Jim Cramer, on his very entertaining show "Mad Money," recommended selling the steel stocks despite their low P/E ratios. In the process of making this good call, he gave the impression, to me at least, that cheap stocks can be bad because they are cheap.
This is partly true. Let me explain.
Over the past few years, I have recommended many stocks that appreciated quite a bit. Most were low P/E stocks. Let's see, my homebuilders are up big with low P/E ratios. My HMO bet, up big despite being cheap. My single large-cap oil stock is up big starting from a low P/E.
If low P/E investing doesn't work, how come these stocks did? They worked because they really were cheap stocks with sustainable earnings levels.
As for the steel stocks, I have been in print on the short side despite their ostensibly low P/E ratios. They represent value traps. That is, current reported profit margins are so inflated vs. normal profit margins that the real P/E ratios are much higher.
I have included a chart from
. As you can see from it, the stock's P/E has always been low. But the company's profit margins were very inflated from inventory profits last year after tax margins hit 9%, when normal was only 2-3%.
At $85 per share, Novamerican traded for 30-40 times "normalized" profits. This was
a low P/E stock! I made good money shorting it.
Low P/E investing can be extremely profitable when done properly. It takes a bit of analysis however, to avoid the value traps such as the steel group.
Source: Robert Marcin
ConocoPhillips, a Low P/E Example
Investors are selling off
much harder than other oils because of the company's higher sensitivity to oil prices. This is silly. Until the stock price discounts $48 oil, this should not happen.
Right now, the stock is discounting around $7-$8 per share in earnings, which is the company's earnings at $32 oil. The current run rate is closer to $14. Some knucklehead sell-sider will say to avoid the stock until oil bottoms. I think that's a sound-bite mistake. The shares are compellingly cheap right here.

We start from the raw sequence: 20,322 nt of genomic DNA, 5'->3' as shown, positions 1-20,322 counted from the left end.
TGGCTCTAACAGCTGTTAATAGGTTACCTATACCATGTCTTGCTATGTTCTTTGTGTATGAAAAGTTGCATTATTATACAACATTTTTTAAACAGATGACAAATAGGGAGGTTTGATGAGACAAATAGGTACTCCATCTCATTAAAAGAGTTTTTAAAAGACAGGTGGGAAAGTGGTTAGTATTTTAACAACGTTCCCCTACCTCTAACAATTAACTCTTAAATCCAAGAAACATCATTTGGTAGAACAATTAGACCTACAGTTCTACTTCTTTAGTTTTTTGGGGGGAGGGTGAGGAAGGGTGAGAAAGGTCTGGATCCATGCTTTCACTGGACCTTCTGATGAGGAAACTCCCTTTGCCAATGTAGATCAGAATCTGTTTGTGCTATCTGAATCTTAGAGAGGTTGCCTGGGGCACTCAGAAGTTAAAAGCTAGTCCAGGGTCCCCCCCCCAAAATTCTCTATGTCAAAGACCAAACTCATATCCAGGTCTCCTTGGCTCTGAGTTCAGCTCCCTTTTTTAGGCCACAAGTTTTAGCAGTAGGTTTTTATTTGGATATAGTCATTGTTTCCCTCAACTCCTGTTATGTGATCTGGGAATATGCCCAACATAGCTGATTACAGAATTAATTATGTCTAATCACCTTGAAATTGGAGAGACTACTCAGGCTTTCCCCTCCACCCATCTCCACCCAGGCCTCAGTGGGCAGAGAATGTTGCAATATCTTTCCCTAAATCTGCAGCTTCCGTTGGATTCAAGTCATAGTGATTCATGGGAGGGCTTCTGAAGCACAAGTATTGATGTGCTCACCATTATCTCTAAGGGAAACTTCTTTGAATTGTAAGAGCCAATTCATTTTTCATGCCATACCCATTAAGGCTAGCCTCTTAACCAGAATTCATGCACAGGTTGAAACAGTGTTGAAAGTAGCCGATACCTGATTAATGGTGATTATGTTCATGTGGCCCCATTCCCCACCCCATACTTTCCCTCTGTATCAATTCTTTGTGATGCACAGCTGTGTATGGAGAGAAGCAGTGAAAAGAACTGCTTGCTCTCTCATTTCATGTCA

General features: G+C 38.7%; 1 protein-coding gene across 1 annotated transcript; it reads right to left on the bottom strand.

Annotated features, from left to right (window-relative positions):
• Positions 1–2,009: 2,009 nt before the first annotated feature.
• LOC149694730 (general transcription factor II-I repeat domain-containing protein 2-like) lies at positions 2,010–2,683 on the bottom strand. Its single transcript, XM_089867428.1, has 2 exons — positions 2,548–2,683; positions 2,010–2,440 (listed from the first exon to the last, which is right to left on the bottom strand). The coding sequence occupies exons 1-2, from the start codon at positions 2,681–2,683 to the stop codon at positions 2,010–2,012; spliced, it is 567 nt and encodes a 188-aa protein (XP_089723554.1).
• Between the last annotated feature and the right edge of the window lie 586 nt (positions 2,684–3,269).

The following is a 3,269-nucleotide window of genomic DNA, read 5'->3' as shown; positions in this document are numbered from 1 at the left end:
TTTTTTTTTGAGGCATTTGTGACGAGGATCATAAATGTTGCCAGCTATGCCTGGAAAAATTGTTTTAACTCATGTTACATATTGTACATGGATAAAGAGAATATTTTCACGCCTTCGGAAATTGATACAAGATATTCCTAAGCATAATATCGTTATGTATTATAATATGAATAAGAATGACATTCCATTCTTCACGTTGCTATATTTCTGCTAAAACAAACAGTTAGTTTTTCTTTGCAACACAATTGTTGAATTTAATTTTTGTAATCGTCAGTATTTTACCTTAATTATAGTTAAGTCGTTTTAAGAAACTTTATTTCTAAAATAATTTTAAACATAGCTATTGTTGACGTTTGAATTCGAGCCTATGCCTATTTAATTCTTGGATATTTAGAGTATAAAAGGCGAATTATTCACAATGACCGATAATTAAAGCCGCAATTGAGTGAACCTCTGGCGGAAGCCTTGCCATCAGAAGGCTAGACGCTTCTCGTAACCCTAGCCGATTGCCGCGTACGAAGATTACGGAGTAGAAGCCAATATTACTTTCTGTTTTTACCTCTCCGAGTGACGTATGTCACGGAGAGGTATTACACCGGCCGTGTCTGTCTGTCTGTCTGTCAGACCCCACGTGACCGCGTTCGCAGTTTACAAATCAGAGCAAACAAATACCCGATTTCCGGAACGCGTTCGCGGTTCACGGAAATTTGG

As per my point on steel, if oil drops to the mid-$20s, Conoco is not a low P/E stock. But if oil holds $31-$33 as a bottom and averages around $40, it really is a low P/E stock with good appreciation potential.
The trade all depends on what price is factored into the stock. Right now, that price is $32, much lower than $48. Exploit that negative sound bite about Conoco's oil exposure to your advantage.
At the time of publication, Marcin was long ConocoPhillips, although positions may change at any time.
Robert Marcin is the founder and general partner of Defiance Asset Management. Formerly, Marcin was a partner at Miller, Anderson & Sherrerd and a managing director at Morgan Stanley, where he managed the MAS Value fund (currently Morgan Stanley Institutional Value). Under no circumstances does the information in this column represent a recommendation to buy or sell stocks. Marcin appreciates your feedback and invites you to send it to